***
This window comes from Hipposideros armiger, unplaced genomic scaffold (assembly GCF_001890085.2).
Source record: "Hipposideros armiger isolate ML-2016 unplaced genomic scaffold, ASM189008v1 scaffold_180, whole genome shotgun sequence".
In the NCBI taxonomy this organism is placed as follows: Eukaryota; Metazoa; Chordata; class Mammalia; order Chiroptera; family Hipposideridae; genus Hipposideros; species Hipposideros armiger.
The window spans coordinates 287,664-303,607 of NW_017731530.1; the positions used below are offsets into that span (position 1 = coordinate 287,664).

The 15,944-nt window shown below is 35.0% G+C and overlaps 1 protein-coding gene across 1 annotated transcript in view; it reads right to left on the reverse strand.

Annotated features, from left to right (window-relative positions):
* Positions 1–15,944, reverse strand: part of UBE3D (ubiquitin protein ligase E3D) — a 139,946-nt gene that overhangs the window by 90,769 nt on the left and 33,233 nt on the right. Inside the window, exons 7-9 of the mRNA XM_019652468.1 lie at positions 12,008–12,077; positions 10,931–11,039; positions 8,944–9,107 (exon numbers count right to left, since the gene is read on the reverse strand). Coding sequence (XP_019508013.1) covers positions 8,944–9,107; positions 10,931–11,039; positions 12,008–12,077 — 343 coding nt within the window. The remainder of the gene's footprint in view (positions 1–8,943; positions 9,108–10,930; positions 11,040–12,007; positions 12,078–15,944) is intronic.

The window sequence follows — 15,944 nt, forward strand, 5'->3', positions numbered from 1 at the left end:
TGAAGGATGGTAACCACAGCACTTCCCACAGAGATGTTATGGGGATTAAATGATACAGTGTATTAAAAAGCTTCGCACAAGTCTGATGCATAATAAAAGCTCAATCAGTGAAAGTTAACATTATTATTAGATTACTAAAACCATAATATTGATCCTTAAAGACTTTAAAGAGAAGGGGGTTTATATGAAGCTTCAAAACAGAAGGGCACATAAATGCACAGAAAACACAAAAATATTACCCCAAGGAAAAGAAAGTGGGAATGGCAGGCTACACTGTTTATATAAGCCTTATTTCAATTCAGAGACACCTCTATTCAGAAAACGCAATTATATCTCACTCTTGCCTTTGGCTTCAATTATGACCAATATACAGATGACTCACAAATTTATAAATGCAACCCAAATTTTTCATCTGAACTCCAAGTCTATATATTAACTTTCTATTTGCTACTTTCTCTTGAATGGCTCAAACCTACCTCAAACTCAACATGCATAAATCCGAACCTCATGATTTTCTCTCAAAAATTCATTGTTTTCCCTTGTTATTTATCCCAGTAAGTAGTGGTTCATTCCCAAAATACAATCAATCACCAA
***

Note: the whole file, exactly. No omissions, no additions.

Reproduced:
This window comes from Hipposideros armiger, unplaced genomic scaffold (assembly GCF_001890085.2).
Source record: "Hipposideros armiger isolate ML-2016 unplaced genomic scaffold, ASM189008v1 scaffold_180, whole genome shotgun sequence".
In the NCBI taxonomy this organism is placed as follows: Eukaryota; Metazoa; Chordata; class Mammalia; order Chiroptera; family Hipposideridae; genus Hipposideros; species Hipposideros armiger.
The window spans coordinates 287,664-303,607 of NW_017731530.1; the positions used below are offsets into that span (position 1 = coordinate 287,664).

The 15,944-nt window shown below is 35.0% G+C and overlaps 1 protein-coding gene across 1 annotated transcript in view; it reads right to left on the reverse strand.

Annotated features, from left to right (window-relative positions):
* Positions 1–15,944, reverse strand: part of UBE3D (ubiquitin protein ligase E3D) — a 139,946-nt gene that overhangs the window by 90,769 nt on the left and 33,233 nt on the right. Inside the window, exons 7-9 of the mRNA XM_019652468.1 lie at positions 12,008–12,077; positions 10,931–11,039; positions 8,944–9,107 (exon numbers count right to left, since the gene is read on the reverse strand). Coding sequence (XP_019508013.1) covers positions 8,944–9,107; positions 10,931–11,039; positions 12,008–12,077 — 343 coding nt within the window. The remainder of the gene's footprint in view (positions 1–8,943; positions 9,108–10,930; positions 11,040–12,007; positions 12,078–15,944) is intronic.

The window sequence follows — 15,944 nt, forward strand, 5'->3', positions numbered from 1 at the left end:
TGAAGGATGGTAACCACAGCACTTCCCACAGAGATGTTATGGGGATTAAATGATACAGTGTATTAAAAAGCTTCGCACAAGTCTGATGCATAATAAAAGCTCAATCAGTGAAAGTTAACATTATTATTAGATTACTAAAACCATAATATTGATCCTTAAAGACTTTAAAGAGAAGGGGGTTTATATGAAGCTTCAAAACAGAAGGGCACATAAATGCACAGAAAACACAAAAATATTACCCCAAGGAAAAGAAAGTGGGAATGGCAGGCTACACTGTTTATATAAGCCTTATTTCAATTCAGAGACACCTCTATTCAGAAAACGCAATTATATCTCACTCTTGCCTTTGGCTTCAATTATGACCAATATACAGATGACTCACAAATTTATAAATGCAACCCAAATTTTTCATCTGAACTCCAAGTCTATATATTAACTTTCTATTTGCTACTTTCTCTTGAATGGCTCAAACCTACCTCAAACTCAACATGCATAAATCCGAACCTCATGATTTTCTCTCAAAAATTCATTGTTTTCCCTTGTTATTTATCCCAGTAAGTAGTGGTTCATTCCCAAAATACAATCAATCACCAA